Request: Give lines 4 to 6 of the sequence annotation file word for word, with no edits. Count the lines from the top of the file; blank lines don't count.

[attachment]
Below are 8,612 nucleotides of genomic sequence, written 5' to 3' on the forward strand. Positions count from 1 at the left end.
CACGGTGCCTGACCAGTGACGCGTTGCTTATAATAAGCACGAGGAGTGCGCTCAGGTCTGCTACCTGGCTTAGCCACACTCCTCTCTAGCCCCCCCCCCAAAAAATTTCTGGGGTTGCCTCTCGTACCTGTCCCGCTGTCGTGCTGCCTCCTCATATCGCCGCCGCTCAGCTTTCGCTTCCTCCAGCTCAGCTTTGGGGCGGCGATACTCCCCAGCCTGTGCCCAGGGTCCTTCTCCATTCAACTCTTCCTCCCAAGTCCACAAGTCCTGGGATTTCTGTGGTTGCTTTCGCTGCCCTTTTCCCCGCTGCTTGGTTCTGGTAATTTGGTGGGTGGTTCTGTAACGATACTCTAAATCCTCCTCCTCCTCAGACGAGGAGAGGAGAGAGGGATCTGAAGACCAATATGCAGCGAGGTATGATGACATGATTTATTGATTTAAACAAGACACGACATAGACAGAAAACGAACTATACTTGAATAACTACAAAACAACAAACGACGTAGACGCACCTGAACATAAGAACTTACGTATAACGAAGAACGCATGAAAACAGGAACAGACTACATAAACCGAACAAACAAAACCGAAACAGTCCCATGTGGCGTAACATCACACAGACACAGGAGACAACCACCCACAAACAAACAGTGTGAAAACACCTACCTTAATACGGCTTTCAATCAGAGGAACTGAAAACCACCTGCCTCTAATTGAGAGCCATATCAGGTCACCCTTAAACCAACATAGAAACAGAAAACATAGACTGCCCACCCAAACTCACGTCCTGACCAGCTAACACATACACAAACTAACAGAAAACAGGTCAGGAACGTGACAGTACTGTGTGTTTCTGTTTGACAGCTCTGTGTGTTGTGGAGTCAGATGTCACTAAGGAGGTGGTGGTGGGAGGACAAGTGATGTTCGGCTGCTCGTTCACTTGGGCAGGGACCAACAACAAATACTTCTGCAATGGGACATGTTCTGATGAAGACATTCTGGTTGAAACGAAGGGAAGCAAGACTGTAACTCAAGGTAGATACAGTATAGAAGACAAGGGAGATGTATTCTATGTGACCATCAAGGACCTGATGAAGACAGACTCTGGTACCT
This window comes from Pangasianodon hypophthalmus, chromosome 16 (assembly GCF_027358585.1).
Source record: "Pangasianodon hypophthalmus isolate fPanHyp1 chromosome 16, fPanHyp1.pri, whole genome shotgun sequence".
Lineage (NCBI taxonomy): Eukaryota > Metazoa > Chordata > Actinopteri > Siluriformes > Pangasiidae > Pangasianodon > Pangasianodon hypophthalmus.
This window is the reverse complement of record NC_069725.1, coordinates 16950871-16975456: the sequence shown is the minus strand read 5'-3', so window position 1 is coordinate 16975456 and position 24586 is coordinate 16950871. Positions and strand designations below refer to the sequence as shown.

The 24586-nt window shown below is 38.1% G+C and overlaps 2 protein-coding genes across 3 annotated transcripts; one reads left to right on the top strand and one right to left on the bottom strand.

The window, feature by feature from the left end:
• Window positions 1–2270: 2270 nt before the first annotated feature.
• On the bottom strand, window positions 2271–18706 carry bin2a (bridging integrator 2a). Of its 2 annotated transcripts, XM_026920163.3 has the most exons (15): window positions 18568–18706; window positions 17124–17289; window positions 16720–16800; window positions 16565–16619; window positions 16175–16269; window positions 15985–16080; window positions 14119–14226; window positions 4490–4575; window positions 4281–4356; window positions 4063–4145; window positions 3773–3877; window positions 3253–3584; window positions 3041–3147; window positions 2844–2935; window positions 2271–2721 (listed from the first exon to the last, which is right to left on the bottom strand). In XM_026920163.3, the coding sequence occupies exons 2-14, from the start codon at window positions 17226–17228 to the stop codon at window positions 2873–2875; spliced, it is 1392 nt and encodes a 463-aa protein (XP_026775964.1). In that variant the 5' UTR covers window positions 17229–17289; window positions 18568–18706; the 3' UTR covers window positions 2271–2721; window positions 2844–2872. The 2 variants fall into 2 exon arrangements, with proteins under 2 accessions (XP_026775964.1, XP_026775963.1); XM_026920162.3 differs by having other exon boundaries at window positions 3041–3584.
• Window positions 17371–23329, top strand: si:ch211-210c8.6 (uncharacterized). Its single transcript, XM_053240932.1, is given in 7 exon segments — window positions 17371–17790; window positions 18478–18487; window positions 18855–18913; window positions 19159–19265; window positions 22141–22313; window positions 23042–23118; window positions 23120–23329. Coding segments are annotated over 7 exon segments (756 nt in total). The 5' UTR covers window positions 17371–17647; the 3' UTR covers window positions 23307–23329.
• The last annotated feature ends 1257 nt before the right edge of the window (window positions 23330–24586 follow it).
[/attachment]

Source record: "Pangasianodon hypophthalmus isolate fPanHyp1 chromosome 16, fPanHyp1.pri, whole genome shotgun sequence".
Lineage (NCBI taxonomy): Eukaryota > Metazoa > Chordata > Actinopteri > Siluriformes > Pangasiidae > Pangasianodon > Pangasianodon hypophthalmus.
This window is the reverse complement of record NC_069725.1, coordinates 16950871-16975456: the sequence shown is the minus strand read 5'-3', so window position 1 is coordinate 16975456 and position 24586 is coordinate 16950871. Positions and strand designations below refer to the sequence as shown.